The University of Wyoming will move to Phase 3 of its fall return plan Monday, with more on-campus classes and activities — along with heightened efforts to limit the spread of COVID-19.
During Phase 2, which began Sept. 15, face-to-face instruction has only been available for first-year seminars and some graduate courses, with all other courses delivered online. Starting Monday, there will be an expanded mix of on-campus and hybrid instruction; campus buildings will open to the fullest capacity possible; and some in-person activities will take place.
All will be done in accordance with UW’s COVID-19 policy, which requires wearing of face protection on campus, except when in private spaces; physical distancing; use of the COVID Pass tool; regular testing; and enhanced cleaning measures across campus.
“We are delighted to be in a position to begin providing a rich on-campus experience for many of our students. A great deal of effort has been made to get us to this point, and I express my deepest appreciation to everyone for making this possible,” President Ed Seidel says. “But, in many respects, our biggest challenge begins now. In order to successfully have eight full weeks of in-person instruction and activity on campus, all of us must recommit ourselves to the basic behaviors that science has shown will limit the transmission of the virus: wearing face protection; maintaining appropriate distance to the degree possible; using proper hygiene practices; complying with testing and self-screening requirements; and avoiding gatherings where the requirements are not followed.”
Testing, tracing and isolation/quarantine remain an important part of the phased return plan. For the first two and a half weeks of Phase 3, the university will continue to use its bridge testing program through Vault Health. Students in on-campus classes; a sample of faculty members engaged in in-person instruction; and many staff members working on campus will receive emails to schedule weekly appointments to provide saliva samples at the sample collection site, which is being moved from the Wyoming Union Gardens to the Wyoming Union Ballroom.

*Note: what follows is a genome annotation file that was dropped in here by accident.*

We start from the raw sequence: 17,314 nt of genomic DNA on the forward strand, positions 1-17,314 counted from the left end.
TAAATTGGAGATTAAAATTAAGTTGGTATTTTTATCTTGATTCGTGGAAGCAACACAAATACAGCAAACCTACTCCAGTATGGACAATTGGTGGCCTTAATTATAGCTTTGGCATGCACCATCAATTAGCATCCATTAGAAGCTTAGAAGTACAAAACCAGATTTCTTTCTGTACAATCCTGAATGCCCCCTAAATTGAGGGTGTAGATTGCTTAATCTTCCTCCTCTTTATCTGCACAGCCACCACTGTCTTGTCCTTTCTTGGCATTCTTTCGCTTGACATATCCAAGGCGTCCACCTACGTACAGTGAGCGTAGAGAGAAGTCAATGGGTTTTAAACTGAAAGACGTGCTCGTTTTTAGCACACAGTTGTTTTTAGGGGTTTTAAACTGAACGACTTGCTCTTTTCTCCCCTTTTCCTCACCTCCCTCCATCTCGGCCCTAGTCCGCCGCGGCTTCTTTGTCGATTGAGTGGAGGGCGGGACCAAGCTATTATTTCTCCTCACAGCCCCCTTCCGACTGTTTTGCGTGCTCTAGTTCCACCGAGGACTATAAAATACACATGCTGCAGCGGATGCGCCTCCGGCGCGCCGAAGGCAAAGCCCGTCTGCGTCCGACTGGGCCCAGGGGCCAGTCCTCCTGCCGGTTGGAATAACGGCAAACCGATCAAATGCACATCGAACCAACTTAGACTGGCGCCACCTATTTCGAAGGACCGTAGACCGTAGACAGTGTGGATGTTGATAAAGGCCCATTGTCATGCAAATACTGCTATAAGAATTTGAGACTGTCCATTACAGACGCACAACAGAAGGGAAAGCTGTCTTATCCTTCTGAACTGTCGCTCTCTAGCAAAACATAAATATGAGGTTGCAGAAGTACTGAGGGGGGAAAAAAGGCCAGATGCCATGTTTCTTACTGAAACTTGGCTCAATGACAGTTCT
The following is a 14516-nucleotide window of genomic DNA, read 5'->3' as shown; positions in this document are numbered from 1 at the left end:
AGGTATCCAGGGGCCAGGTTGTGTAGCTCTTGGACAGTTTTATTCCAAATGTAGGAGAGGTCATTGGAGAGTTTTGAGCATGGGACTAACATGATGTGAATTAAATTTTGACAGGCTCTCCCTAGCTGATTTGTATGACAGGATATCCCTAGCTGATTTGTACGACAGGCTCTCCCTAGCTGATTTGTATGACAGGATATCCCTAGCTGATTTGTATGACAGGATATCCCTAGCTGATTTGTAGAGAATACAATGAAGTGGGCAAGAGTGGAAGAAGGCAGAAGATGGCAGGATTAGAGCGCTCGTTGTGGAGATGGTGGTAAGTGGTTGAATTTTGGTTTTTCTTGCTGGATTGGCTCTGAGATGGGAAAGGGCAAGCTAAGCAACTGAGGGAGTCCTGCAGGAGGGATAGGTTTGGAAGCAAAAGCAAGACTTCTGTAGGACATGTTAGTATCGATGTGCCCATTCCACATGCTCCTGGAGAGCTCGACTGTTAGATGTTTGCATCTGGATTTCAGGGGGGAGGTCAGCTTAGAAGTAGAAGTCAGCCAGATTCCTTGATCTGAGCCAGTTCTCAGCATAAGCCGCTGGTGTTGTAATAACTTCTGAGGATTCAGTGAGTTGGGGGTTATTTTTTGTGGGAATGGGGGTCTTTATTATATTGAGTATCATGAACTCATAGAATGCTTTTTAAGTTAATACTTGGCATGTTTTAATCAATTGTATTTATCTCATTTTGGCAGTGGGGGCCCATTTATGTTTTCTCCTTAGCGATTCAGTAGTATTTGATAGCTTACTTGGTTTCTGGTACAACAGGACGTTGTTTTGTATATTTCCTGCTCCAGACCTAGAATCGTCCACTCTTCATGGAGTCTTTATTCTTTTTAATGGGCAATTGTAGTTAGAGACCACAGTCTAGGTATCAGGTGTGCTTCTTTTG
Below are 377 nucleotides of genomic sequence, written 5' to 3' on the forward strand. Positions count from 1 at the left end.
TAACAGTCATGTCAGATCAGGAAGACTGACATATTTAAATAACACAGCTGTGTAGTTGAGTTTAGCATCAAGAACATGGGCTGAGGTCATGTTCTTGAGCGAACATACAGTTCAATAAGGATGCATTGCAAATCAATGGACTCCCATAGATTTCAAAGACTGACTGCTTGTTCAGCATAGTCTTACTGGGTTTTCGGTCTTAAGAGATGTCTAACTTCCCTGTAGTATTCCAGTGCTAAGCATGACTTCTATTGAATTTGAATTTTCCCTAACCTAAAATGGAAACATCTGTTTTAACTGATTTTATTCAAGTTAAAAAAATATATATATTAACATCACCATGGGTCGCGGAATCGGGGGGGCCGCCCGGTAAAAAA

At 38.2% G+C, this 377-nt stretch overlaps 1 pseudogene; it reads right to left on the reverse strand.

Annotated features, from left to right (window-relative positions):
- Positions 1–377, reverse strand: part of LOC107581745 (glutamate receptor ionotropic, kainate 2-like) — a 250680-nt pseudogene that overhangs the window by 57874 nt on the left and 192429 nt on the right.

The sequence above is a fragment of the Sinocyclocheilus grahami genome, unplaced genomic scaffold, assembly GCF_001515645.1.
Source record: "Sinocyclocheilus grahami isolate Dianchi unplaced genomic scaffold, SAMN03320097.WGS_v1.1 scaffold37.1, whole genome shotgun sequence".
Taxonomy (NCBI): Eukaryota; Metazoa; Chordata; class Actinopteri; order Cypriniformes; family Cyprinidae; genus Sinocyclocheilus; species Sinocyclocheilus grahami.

About 6,000 tests will be administered weekly until mid-October, when the university’s full surveillance testing program will begin. Under that program, students in Albany County, and employees who are on campus and not able to maintain physical distancing, will be required to be tested at least once per week. Other employees will be able to opt in to the surveillance testing. Those saliva tests will be processed at UW’s Wyoming State Veterinary Laboratory, allowing for faster results.
“Our experience so far this semester has shown that robust testing, tracing and quarantine/isolation measures — combined with appropriate personal conduct — give us the best opportunity to avoid a major outbreak that would cause us to have to end our in-person experiences,” Seidel says. “This is one of the most advanced testing programs of any university in the country, and it will help us be safe. But it will only succeed if we all comply individually with the testing requirements — in the same way we follow the guidelines and requirements regarding face protection, distancing and appropriate gatherings.”